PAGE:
Then there’s PeerWise, Paul Denny (NZ), where there is active learning in which students create questions, answer them and get feedback. Students create the questions and then they get to try other student’s questions and can then rate the question and rate the answer. (We see approaches like this, although not as advanced, in other technologies such as Piazza.)

How effective is this? Performance in PeerWise correlated with exam marks (Anyadi, Green and Tang, 2013), with active student engagement. It’s used for revision before the exams, and you get hihg-quality questions and answers, while supporting peer interaction. Professor Rogers then showed the Learning Pyramid, from the National Training Laboratories, Bethel, Maine. The PeerWise system plays into the very high retention area.

pyramid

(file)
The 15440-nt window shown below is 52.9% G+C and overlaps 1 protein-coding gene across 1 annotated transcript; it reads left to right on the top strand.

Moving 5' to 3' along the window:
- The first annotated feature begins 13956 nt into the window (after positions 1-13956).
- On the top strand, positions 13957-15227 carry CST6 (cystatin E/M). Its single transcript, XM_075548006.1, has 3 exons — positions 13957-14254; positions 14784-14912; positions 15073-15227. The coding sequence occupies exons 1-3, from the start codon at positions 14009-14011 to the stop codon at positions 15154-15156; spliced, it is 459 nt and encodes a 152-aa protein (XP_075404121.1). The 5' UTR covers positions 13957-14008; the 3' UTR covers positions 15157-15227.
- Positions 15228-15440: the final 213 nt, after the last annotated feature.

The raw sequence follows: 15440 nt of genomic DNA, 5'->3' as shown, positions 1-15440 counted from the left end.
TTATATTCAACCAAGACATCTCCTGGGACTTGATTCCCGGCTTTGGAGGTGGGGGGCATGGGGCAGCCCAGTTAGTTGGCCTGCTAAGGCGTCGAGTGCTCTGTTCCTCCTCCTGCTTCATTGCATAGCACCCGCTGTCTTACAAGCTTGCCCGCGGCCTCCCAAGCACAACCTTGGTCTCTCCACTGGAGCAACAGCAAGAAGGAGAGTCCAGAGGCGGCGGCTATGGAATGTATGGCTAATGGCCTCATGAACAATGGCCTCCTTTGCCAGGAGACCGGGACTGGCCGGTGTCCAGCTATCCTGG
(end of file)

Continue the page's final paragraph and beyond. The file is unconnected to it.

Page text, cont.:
Professor Rogers then moved on to her own work, showing us a picture of the serried rank nightmare of a computer-based classroom: students in rows, isolated and focused on their screens. Instead of ‘designing for one’, why don’t we design to orchestrate shared activities, with devices that link to public displays and can actively foster collaboration. One of Professor Rogers’ students is looking at ways to share simulations across tablets and screens. This included “4Decades“, a a simulation of climate management, with groups representing the different stakeholders to loo at global climate economics. We then saw a video that I won’t transcribe. The idea is that group work encourages discussion, however we facilitate it, and this tends to leading to teaching others in the sharing of ideas. Another technology that Professor Rogers’ group have developed in this space is UniPad: orchestrating collaborate activities across multiple types of devices, with one device per 6-7 students, and used in classes without many researchers present. Applications of this technology include budgeting for students (MyBank), with groups interacting and seeing the results on a public display. Given how many students operate in share houses collaboratively, this is quite an interesting approach to the problem. From studies on this, all group members participated and used the tablet as a token for discussion, taking ownership of a part of the problem. This also extended to reflection on other’s activities, including identifying selfish behaviour on the part of other people. (Everyone who has had flatmates is probably groaning at the moment. Curse you, Love Tarot Pay-By-The-Minute Telephone Number, which cost me and my flatmates a lot of dollars after a flatmate skipped out on us.)